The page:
Most dogs are used to going on walks or playing fetch at the park on a daily basis, but some four-legged friends don't take a day off.
The Rapid City Police Department hosted a bi-annual training session for K-9 units this week.
Around 30 dogs and their handlers, from various law enforcement agencies, made their way to the fairgrounds to train in narcotics and patrol.
The furry crime fighters are dual-trained, narcotics search, and patrol.
All-day sessions were held throughout the week, to not only keep the dogs on their paws, but also for networking between the police department, highway patrol, and other law enforcement agencies.
Once, the K-9 are called into action, officers say they become a very valuable tool.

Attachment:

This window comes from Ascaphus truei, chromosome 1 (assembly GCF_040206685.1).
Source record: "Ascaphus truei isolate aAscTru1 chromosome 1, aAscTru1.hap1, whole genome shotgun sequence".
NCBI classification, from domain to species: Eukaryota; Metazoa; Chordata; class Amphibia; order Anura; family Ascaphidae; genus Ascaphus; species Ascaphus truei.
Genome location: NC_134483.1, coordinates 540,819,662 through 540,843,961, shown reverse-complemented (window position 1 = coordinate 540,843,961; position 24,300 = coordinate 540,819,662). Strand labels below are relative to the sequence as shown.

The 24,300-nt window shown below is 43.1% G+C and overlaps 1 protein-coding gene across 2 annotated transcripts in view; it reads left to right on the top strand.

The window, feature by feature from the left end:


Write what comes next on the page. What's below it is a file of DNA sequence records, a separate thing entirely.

"As a tool of law enforcement we will have to put them in a position of danger, and potentially be harmful to the dog," said Special Operations Supervisor of the South Dakota Highway Patrol, Lt. Scott Sheldon. "But again the advantage of having that tool is that we don't move to place an officer in that same danger."
In addition, the dogs live with their handler, and even train on their off days.
"Him and I spend a lot of time together," said K-9 officer Sean Doyle. "I tend to smile like him and he smiles like me after a little bit."
Depending on each unit, a K-9s career can be between 4 to 8 years, as long as it stays healthy.